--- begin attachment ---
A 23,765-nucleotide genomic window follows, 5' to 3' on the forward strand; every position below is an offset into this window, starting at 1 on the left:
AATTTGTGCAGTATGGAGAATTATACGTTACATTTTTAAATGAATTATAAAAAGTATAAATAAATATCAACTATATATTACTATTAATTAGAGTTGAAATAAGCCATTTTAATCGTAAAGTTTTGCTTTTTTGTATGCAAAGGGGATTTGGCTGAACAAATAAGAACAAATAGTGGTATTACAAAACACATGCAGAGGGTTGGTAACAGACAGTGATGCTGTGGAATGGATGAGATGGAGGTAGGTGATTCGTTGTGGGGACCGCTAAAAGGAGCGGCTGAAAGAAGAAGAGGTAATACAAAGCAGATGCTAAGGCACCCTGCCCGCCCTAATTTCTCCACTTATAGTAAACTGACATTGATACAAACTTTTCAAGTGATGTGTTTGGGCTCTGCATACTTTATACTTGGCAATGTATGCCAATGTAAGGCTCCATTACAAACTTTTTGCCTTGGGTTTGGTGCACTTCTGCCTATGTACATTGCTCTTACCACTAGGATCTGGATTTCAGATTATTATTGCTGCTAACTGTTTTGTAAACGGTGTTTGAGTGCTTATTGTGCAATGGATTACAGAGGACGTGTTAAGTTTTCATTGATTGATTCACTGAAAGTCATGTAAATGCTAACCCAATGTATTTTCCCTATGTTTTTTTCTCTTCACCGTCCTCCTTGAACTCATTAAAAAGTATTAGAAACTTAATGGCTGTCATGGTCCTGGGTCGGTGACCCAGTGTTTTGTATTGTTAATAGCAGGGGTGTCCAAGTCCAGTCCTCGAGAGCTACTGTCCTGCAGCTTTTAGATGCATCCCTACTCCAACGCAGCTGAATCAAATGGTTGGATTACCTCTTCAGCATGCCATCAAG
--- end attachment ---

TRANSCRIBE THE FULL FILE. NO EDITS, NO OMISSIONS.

A 23,765-nucleotide genomic window follows, 5' to 3' on the forward strand; every position below is an offset into this window, starting at 1 on the left:
AATTTGTGCAGTATGGAGAATTATACGTTACATTTTTAAATGAATTATAAAAAGTATAAATAAATATCAACTATATATTACTATTAATTAGAGTTGAAATAAGCCATTTTAATCGTAAAGTTTTGCTTTTTTGTATGCAAAGGGGATTTGGCTGAACAAATAAGAACAAATAGTGGTATTACAAAACACATGCAGAGGGTTGGTAACAGACAGTGATGCTGTGGAATGGATGAGATGGAGGTAGGTGATTCGTTGTGGGGACCGCTAAAAGGAGCGGCTGAAAGAAGAAGAGGTAATACAAAGCAGATGCTAAGGCACCCTGCCCGCCCTAATTTCTCCACTTATAGTAAACTGACATTGATACAAACTTTTCAAGTGATGTGTTTGGGCTCTGCATACTTTATACTTGGCAATGTATGCCAATGTAAGGCTCCATTACAAACTTTTTGCCTTGGGTTTGGTGCACTTCTGCCTATGTACATTGCTCTTACCACTAGGATCTGGATTTCAGATTATTATTGCTGCTAACTGTTTTGTAAACGGTGTTTGAGTGCTTATTGTGCAATGGATTACAGAGGACGTGTTAAGTTTTCATTGATTGATTCACTGAAAGTCATGTAAATGCTAACCCAATGTATTTTCCCTATGTTTTTTTCTCTTCACCGTCCTCCTTGAACTCATTAAAAAGTATTAGAAACTTAATGGCTGTCATGGTCCTGGGTCGGTGACCCAGTGTTTTGTATTGTTAATAGCAGGGGTGTCCAAGTCCAGTCCTCGAGAGCTACTGTCCTGCAGCTTTTAGATGCATCCCTACTCCAACGCAGCTGAATCAAATGGTTGGATTACCTCTTCAGCATGCCATCAAG